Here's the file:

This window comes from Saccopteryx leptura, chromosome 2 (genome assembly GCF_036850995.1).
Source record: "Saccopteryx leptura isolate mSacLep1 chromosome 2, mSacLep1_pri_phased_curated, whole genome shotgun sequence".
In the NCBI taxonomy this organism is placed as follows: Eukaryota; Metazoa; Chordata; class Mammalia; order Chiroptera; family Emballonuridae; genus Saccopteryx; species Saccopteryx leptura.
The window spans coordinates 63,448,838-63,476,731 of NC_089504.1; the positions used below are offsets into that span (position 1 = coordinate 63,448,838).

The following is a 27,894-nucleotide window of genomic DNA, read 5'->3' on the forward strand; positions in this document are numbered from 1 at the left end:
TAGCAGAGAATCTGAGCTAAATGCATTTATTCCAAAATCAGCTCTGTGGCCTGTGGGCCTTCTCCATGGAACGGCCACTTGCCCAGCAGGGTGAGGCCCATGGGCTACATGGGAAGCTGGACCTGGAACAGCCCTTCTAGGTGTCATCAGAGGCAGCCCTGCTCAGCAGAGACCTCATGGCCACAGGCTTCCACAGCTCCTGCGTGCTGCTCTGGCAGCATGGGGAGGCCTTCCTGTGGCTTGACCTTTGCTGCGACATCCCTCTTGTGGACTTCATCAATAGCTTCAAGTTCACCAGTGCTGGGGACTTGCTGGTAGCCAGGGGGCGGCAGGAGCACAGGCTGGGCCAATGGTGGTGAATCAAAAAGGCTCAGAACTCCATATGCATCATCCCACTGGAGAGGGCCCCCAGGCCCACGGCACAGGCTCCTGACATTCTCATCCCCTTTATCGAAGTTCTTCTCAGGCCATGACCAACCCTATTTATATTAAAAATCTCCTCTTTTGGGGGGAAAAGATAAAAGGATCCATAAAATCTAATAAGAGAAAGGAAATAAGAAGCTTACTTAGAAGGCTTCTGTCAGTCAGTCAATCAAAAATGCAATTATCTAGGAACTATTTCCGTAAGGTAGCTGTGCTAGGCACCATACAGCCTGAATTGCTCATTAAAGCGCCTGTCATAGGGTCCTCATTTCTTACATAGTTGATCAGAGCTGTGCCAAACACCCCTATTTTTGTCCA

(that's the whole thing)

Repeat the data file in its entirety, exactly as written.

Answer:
This window comes from Saccopteryx leptura, chromosome 2 (genome assembly GCF_036850995.1).
Source record: "Saccopteryx leptura isolate mSacLep1 chromosome 2, mSacLep1_pri_phased_curated, whole genome shotgun sequence".
In the NCBI taxonomy this organism is placed as follows: Eukaryota; Metazoa; Chordata; class Mammalia; order Chiroptera; family Emballonuridae; genus Saccopteryx; species Saccopteryx leptura.
The window spans coordinates 63,448,838-63,476,731 of NC_089504.1; the positions used below are offsets into that span (position 1 = coordinate 63,448,838).

The following is a 27,894-nucleotide window of genomic DNA, read 5'->3' on the forward strand; positions in this document are numbered from 1 at the left end:
TAGCAGAGAATCTGAGCTAAATGCATTTATTCCAAAATCAGCTCTGTGGCCTGTGGGCCTTCTCCATGGAACGGCCACTTGCCCAGCAGGGTGAGGCCCATGGGCTACATGGGAAGCTGGACCTGGAACAGCCCTTCTAGGTGTCATCAGAGGCAGCCCTGCTCAGCAGAGACCTCATGGCCACAGGCTTCCACAGCTCCTGCGTGCTGCTCTGGCAGCATGGGGAGGCCTTCCTGTGGCTTGACCTTTGCTGCGACATCCCTCTTGTGGACTTCATCAATAGCTTCAAGTTCACCAGTGCTGGGGACTTGCTGGTAGCCAGGGGGCGGCAGGAGCACAGGCTGGGCCAATGGTGGTGAATCAAAAAGGCTCAGAACTCCATATGCATCATCCCACTGGAGAGGGCCCCCAGGCCCACGGCACAGGCTCCTGACATTCTCATCCCCTTTATCGAAGTTCTTCTCAGGCCATGACCAACCCTATTTATATTAAAAATCTCCTCTTTTGGGGGGAAAAGATAAAAGGATCCATAAAATCTAATAAGAGAAAGGAAATAAGAAGCTTACTTAGAAGGCTTCTGTCAGTCAGTCAATCAAAAATGCAATTATCTAGGAACTATTTCCGTAAGGTAGCTGTGCTAGGCACCATACAGCCTGAATTGCTCATTAAAGCGCCTGTCATAGGGTCCTCATTTCTTACATAGTTGATCAGAGCTGTGCCAAACACCCCTATTTTTGTCCA